"I came from The Never Can Say Goodbye Family …"

When my ninth great grandparents left England in 1637 for what would one day be called Connecticut, they broke communication with everyone not traveling with them. They spent weeks in total isolation from even land, then years before receiving any word from anyone they knew in their former home country, and then, that communication relied upon writing and paper or long-delayed word-of-mouth. Direct connection with home folks became indirect Commection, and would remain so for the rest of their long lives. No letters survive, and, indeed, letters might have never been sent, for no reliable postal service would emerge for more than a century. Messages might take months to move between what would eventually become colonies and their former home country, and not all ships safely made the crossing. Some messages were doubtlessly lost in transmission. Aside from their charter governing the terms of their obligations to their backers—for they were perhaps more capitalists than Pilgrims—they were truly on their own.

In those times, face-to-face communication fueled the vast proportion of human connections. They talked.
They read and discussed. They knew their neighbors more intimately than almost anyone knows their neighbors now, for we live in curious isolation, better connected with people far away than with folks next door. Human connection has seemingly changed. Online, we seem willing to proclaim almost anything, but if a neighbor's within earshot, we seem much more circumspect. Our connections have largely become Commections, interactions mediated by clever communication devices. We're very likely an utterly different species as a result.

We each maintain an audience of sorts, some more deliberately targeted and others much more casually broadcasted into. We're each known by our words and our usages, some careful, others sloppy. We might be more paranoid than any Pilgrim ever was, since our casual commentary might incite the wrath of trolls worse than Cotton Mather. Loose talk abounds, anyway, and almost any topic seems infused with controversy, or perhaps better labeled Commtroversy, for our controversies seem artifacts of our primary means of Commecting. Someone always seems ready to rebut any innocent comment. Determining what's appropriate seems increasingly futile. Our Commections enable us to read each others minds, an iffy superpower in any time, a destabilizing capability at all times, for I suspect that we, as a people, bring few antibodies to the effects of such continual casual deep disclosure. Our Commections seem determined to tear us apart.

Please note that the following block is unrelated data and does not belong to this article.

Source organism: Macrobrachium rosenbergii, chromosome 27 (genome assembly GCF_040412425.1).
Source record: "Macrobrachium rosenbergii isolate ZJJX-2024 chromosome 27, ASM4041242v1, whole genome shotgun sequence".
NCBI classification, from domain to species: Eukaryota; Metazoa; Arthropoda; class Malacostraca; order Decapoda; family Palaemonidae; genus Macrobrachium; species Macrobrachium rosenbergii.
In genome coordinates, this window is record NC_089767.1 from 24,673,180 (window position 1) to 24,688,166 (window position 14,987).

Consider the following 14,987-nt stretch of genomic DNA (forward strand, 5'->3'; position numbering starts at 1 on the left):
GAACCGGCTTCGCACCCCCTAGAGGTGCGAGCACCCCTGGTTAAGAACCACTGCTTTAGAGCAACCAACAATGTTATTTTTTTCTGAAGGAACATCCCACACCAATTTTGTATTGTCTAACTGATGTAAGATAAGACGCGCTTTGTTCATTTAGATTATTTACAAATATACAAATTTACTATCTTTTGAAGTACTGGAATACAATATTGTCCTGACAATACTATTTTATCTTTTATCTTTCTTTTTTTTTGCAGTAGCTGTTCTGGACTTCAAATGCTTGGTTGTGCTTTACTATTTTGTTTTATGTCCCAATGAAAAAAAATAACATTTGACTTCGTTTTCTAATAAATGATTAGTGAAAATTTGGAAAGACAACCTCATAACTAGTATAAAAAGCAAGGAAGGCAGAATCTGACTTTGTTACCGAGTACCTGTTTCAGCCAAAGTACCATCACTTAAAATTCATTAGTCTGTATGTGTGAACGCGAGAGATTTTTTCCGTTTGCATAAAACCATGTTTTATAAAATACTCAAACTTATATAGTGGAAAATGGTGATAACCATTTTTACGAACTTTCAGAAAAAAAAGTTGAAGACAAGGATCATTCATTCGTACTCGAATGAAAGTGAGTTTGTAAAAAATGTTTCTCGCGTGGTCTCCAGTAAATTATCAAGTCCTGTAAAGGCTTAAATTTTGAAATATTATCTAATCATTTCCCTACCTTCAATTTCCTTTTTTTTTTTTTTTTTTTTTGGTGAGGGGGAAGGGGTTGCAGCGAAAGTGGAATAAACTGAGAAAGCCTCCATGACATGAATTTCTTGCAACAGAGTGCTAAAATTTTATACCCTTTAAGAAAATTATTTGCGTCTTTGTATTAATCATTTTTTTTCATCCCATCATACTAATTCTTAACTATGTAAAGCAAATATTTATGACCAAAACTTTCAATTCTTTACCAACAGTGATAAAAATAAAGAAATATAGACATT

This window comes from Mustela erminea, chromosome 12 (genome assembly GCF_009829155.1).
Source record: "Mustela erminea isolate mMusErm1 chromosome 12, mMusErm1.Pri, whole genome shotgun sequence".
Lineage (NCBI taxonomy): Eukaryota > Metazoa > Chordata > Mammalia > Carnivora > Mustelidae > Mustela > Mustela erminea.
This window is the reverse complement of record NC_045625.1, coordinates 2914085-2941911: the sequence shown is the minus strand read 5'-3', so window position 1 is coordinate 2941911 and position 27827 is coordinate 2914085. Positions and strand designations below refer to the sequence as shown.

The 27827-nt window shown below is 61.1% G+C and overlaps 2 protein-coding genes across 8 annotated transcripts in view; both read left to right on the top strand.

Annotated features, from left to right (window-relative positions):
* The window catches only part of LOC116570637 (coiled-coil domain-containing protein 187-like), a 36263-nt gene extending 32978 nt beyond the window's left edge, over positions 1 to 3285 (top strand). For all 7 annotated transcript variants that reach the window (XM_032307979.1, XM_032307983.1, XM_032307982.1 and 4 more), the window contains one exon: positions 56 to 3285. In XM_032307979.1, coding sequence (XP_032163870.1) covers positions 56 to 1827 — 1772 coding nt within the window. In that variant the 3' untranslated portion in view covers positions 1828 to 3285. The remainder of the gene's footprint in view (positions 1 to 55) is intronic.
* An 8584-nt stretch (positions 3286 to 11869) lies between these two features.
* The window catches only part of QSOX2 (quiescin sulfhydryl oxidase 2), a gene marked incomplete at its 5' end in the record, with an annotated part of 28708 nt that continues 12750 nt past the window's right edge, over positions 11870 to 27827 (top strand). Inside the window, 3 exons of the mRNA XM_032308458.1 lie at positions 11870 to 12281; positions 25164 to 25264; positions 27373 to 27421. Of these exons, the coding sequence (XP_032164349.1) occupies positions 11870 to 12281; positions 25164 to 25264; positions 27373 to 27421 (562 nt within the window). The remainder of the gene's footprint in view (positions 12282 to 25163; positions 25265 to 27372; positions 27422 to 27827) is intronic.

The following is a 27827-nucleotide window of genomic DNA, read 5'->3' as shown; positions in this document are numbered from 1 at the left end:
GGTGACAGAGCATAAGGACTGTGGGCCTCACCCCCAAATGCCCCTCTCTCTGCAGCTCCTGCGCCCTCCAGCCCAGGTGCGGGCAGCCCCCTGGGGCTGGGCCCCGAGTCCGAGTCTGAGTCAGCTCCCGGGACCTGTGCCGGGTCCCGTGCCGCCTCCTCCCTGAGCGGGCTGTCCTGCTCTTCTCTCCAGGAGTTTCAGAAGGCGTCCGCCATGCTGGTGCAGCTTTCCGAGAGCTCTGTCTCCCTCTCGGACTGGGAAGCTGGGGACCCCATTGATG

Once insignificantly minority opinions make headlines now. Consensus seems an impossible dream. Our elders have become our most prominent targets of derision rather than dotty fonts of unlikely wisdom. And we count our audiences in much larger numbers than any but a very few of our ancestors ever did. I'm perhaps more guilty than most. A life-long introvert, I never found attraction in face-to-face communication. I'm what they call shy, but I could always better thrive when writing. Of course, I'm a different guy in writing than I am in person: less self-conscious, far less intimidated. I might complain about the Commtroversy, though I recognize that I also contribute to fueling it. I am a man of my times, not of my forebears' times.

I have for the last quarter, save one day, been daily blanketing my narrow airwaves with my own, homemade Commtroversy; sharing my perspective and opinion. As a result, I will tomorrow complete yet another book-length paper trail of my experiences, something I deeply wish my nine times forebears would have bequeathed me. They left a single headstone, recovered when the original town square cemetery was relocated, and a stream of genetic curiosities passed forward by way of progeny. I can clearly trace a few of my traits to that strain, greatly diluted now. My great-great grandmother, a more direct descendent than I, also wrote original birthday poems to her loved ones. I suspect that I inherited some instinct for writing from that bloodline.